Hong Kong Free Press: It is actually an illusion that fresh drinking water is an unlimited natural resource in the city.
South China Morning Post: Chau Sai-wai, assistant director of water supplies in the Hong Kong government, writes an opinion piece in response to Civic Exchange’s report “The Illusion of Plenty: Hong Kong’s Water Security – Working towards Regional Water Harmony”.
South China Morning Post: The city relies on the Dongjiang in mainland China for 80% of its water, with a price that has progressively increased in last decade, currently paying HK$4.22 billion a year regardless of how much gets used.
China Dialogue: Despite being one of the world’s richest cities, its annual loss of water from leakage and theft is a whopping 32.5% of total production — such losses are avoidable, however.
In “Hong Kong’s Water Security, Working Towards Regional Water Harmony,” Civic Exchange and ADMCF address freshwater supply. (In English and Chinese)
Civic Exchange submitted a written comment to support the SAR Government to roll out long-term action plan for post-2020 to cope with threats and consequences brought by the remarkably changing climate.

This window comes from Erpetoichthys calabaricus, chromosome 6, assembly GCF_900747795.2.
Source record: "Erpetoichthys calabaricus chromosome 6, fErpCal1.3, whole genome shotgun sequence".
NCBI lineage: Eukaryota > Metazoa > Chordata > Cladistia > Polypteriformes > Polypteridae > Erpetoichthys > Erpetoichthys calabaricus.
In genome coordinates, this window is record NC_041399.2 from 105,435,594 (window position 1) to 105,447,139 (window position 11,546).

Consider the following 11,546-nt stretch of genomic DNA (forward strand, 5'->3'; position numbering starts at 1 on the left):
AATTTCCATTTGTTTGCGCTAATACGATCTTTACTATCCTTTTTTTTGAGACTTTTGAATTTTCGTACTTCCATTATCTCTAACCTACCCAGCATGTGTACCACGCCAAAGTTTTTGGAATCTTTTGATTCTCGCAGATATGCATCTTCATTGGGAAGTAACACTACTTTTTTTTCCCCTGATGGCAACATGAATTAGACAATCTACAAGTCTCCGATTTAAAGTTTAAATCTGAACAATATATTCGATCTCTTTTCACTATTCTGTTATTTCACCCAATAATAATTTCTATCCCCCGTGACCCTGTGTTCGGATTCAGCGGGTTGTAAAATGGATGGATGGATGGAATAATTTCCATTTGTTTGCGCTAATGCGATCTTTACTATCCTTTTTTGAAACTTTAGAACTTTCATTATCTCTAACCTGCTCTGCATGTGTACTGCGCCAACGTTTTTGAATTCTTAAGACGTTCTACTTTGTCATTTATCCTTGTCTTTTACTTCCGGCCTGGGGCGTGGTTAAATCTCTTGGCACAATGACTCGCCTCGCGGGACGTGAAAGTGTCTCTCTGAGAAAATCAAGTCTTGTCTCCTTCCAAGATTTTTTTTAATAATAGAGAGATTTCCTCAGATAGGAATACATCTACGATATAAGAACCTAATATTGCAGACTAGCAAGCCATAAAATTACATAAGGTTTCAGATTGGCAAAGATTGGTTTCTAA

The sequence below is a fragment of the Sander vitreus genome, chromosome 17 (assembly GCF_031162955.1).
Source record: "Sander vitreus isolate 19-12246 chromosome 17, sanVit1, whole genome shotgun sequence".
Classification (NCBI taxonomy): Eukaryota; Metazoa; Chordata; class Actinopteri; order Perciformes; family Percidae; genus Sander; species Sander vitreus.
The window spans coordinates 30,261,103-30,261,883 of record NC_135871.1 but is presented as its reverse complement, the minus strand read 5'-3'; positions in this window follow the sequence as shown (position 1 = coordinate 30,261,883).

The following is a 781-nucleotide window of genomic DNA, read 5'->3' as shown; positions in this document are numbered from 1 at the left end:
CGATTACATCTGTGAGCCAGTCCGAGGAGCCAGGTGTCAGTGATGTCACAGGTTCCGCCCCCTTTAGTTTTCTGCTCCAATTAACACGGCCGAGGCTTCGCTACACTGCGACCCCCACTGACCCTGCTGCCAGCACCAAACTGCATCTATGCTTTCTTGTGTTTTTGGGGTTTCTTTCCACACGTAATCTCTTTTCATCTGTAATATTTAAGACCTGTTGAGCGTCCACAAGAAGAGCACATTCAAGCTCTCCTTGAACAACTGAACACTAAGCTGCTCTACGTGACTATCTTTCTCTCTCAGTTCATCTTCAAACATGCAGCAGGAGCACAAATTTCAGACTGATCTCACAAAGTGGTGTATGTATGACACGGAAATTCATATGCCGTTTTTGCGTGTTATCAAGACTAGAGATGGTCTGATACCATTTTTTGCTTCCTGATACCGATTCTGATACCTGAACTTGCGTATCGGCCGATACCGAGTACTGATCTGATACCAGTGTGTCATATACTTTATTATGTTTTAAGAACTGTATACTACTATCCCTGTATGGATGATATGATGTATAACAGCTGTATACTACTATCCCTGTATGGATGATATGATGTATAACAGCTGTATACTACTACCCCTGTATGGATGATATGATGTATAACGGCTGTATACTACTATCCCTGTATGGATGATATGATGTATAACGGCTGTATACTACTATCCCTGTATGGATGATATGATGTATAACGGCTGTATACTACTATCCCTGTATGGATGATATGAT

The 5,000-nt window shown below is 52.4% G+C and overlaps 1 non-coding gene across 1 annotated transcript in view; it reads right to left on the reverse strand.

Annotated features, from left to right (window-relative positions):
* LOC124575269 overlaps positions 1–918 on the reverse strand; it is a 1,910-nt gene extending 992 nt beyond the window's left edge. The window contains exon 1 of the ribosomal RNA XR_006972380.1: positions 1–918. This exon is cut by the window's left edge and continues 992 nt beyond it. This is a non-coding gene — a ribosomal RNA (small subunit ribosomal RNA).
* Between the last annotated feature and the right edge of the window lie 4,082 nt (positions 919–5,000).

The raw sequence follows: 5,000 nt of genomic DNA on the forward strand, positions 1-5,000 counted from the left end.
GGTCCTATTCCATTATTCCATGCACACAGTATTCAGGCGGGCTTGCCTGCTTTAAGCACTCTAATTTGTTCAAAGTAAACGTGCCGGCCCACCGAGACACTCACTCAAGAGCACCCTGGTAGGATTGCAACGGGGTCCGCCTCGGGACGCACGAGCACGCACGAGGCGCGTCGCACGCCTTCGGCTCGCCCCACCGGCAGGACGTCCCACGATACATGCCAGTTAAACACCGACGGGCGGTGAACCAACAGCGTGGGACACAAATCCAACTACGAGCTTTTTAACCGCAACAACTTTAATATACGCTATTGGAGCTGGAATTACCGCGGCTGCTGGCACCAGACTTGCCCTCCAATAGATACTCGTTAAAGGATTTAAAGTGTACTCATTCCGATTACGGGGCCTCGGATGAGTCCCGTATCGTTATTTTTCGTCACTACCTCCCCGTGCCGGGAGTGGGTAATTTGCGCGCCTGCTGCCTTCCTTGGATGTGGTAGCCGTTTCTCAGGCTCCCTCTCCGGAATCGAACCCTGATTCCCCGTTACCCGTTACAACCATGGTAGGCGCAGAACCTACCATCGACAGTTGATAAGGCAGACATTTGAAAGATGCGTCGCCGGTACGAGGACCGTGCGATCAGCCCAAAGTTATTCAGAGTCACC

Liquid Assets V: The Water Tales of Hong Kong and Singapore: Divergent Approaches to Water Dependency
This report looks into the paths and actions that Singapore has taken to address their water scarcity issues. By examining the case of Singapore, Hong Kong can reflect on its previous and current approaches to water dependency and consider the way forward.
This report takes a closer look at Hong Kong’s own water resources management, using our previous work as a reference to help frame the issues.
This photographic report captures a recent field investigation along the Dongjiang River.
This publication reports on a field investigation that was undertaken along the Dongjiang River in late 2011, and is the third publication in our water resource management series entitled “Liquid Assets”.